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Dry Skin Dust Mite Allergy

Dust mites have long been known to cause and exacerbate eczema. Until recently, this was assumed to be the result of an allergy. However, a new study suggests that the skin conditions associated with dust mites are more than allergic reactions - exposure to these microscopic insects actually causes a breakdown of the protective function of the outer layer of the skin. Solving this problem can be difficult - you can reduce dust mites, but you can't eliminate them.

Your best solution is two-pronged approach - reduce the mites as best you can, and use a shielding lotion that has been proven as an effective eczema treatment.

Dust mites are microscopic or sometimes barely visible creatures that live in house dust. They are in the obvious places where dust builds up, like behind the couch or refrigerator, but also hide in just about anything that is stuffed or made of thick fabric - carpets, furniture, pillows, mattresses, stuffed animals and blankets.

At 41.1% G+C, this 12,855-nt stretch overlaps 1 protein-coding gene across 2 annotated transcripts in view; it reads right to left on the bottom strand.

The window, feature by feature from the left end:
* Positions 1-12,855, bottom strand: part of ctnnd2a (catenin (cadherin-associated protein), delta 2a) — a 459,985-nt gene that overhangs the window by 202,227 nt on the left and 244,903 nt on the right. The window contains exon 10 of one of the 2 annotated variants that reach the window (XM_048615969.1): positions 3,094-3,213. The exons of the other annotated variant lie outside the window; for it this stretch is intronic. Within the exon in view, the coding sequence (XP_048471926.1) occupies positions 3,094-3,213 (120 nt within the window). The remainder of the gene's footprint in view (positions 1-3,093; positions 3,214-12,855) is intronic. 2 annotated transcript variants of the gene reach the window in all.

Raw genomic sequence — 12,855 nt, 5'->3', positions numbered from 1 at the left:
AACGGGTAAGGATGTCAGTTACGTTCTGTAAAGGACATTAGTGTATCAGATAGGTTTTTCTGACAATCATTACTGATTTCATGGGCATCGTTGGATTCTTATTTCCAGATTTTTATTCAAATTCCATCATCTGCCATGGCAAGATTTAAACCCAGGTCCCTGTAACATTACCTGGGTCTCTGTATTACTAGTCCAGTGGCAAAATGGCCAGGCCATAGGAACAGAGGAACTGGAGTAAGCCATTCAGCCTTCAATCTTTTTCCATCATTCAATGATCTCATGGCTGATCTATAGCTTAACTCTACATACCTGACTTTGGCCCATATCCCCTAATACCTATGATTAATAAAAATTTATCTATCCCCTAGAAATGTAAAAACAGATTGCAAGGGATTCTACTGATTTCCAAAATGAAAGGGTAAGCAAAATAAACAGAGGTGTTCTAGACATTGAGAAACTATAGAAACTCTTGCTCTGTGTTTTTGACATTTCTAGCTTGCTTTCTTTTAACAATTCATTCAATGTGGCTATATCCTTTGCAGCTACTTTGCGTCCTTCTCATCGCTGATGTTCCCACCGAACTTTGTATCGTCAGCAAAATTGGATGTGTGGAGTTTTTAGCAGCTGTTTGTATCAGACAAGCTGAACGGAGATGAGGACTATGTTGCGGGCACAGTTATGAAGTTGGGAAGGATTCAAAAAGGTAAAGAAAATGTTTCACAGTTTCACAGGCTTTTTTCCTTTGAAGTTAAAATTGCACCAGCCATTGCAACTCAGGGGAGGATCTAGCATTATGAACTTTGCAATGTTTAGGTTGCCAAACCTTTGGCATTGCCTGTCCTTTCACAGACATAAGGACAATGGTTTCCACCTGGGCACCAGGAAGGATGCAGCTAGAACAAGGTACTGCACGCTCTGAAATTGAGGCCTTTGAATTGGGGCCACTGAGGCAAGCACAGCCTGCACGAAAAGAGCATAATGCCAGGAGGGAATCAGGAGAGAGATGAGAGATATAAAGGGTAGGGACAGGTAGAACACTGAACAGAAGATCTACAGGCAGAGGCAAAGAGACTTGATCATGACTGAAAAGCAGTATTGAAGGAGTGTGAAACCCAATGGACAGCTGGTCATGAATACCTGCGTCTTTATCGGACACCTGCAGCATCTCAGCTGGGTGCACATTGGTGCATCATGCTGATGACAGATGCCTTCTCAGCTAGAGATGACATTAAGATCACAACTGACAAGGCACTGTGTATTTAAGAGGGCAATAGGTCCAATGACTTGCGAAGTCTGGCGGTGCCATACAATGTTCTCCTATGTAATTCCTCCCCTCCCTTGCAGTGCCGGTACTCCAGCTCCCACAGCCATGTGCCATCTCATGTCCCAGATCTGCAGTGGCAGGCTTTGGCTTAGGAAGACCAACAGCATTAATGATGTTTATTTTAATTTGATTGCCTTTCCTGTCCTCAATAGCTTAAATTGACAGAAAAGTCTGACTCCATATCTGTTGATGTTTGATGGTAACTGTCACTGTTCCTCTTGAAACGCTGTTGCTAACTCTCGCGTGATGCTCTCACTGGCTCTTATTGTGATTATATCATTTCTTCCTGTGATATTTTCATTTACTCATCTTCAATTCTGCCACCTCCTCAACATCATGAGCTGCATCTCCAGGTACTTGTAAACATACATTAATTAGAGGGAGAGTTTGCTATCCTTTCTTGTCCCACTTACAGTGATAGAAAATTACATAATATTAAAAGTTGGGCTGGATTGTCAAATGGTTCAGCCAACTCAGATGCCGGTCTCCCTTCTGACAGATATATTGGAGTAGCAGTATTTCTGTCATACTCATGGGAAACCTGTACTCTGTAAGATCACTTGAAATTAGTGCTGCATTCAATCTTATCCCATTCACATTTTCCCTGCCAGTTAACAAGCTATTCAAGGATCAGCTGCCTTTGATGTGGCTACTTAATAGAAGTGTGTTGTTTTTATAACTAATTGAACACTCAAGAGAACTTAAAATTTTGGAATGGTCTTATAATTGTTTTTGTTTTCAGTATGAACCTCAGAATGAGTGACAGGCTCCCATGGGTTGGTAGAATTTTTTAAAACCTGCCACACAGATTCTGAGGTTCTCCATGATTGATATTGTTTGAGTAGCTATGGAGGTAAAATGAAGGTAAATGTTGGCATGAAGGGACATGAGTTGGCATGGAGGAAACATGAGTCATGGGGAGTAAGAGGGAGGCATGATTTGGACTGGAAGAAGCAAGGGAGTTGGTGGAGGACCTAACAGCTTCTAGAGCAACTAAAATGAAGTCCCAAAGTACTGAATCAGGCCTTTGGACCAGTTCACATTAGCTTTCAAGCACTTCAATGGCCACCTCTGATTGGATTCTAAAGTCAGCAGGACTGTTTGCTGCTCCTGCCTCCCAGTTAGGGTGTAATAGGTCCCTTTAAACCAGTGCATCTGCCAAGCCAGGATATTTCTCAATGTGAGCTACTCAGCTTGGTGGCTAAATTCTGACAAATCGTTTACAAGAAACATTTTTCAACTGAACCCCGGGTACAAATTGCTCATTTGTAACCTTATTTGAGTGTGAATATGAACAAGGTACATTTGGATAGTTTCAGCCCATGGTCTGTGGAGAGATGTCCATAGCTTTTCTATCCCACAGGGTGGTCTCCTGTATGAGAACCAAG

Lancet published a study years ago that made doctors aware that dust mites were associated with eczema. However, the new study, published in the Journal of Investigative Dermatology, narrowed things down further.

According to the new study, mice exposed to the mite enzyme experienced transepidermal water loss, indicating that the protective layer of the skin had been disrupted. According to Toshiro Takai, one of the authors of the study, this finding explains why dust mites cause dry skin and eczema. The study also noted an increased level of riboflavin, which indicates that the skin is more accessible to allergens and irritants in general. So, skin that has been damaged by exposure to dust mites is also more susceptible to other irritants and allergens such as mold, pet dander and chemicals.

How do you solve the problem? Keeping your home as dust-free as possible and encasing mattresses, box springs and pillows in hypo-allergenic covers will help, but a shielding lotion is also vital.

A good shielding lotion bonds with the outer layer of the skin to form a protective layer that locks in the skin's natural moisture and keeps out irritants and allergens. Thousands of doctors now recommend a shielding lotion for dry skin and eczema treatment and, as it's impossible to live in a completely irritant-free environment, it must be included in any eczema treatment program.

Author, Gloria MacTaggart, is a freelance writer who contributes articles on skin care for 21st Century Formulations. For more information, visit